The first work I saw by Ed Atkins was Happy Birthday (2014). The sight of the alarmingly realistic head sliding out of the waves is hard to forget. His people are CGI surrogates, blemish free for ever, although they sometimes disintegrate. The work has always been dark, now it is pitch black.
This show is called ‘Olde Food’ and we see sandwiches of little CG babies being assembled. Having been squirted with lurid yellow sauce or even more disgusting brownish gunk, they then come apart so that they float merrily towards the skies. In medieval churches we see depictions of hell fire in which scores of little bodies are pitched head first into the flames. Atkins gives us a post-consumerist equivalent in which pitchforks have been replaced by hamburger buns.
The medieval analogies are referred to in the text pieces. We are given a vivid description of the effects of diet on the bodies of the serfs in those days. We see a hooded old man with a scabrous and reddened faces who weeps incessantly.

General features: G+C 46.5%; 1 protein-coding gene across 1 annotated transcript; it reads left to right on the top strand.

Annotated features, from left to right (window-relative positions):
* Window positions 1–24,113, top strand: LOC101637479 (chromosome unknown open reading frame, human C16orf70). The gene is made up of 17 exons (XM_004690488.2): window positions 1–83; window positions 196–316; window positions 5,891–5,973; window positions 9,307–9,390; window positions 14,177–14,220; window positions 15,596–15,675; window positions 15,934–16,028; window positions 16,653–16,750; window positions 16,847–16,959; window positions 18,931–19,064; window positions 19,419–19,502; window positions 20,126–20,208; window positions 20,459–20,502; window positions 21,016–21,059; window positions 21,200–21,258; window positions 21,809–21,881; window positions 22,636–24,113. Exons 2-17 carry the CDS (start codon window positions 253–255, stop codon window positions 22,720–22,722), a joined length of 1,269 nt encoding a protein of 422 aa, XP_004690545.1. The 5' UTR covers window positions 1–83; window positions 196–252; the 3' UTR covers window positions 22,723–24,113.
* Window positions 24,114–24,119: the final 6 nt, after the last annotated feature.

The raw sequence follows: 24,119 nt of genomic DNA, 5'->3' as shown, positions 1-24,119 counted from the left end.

But the suggestion is that our world also involves serfdom. It is arguable that as we gaze interminably at those screens and buy more and more licenses, palpably we own less and less. Furthermore our personal data is busily being collected and exploited. And so, however much we prance and shake, we will all fall back into that pile of bodies. The message is grim but the art is brilliant.
Ed Atkins ‘Olde Food’ is at Cabinet at 132 Tyers Street, SE11 until 2 June.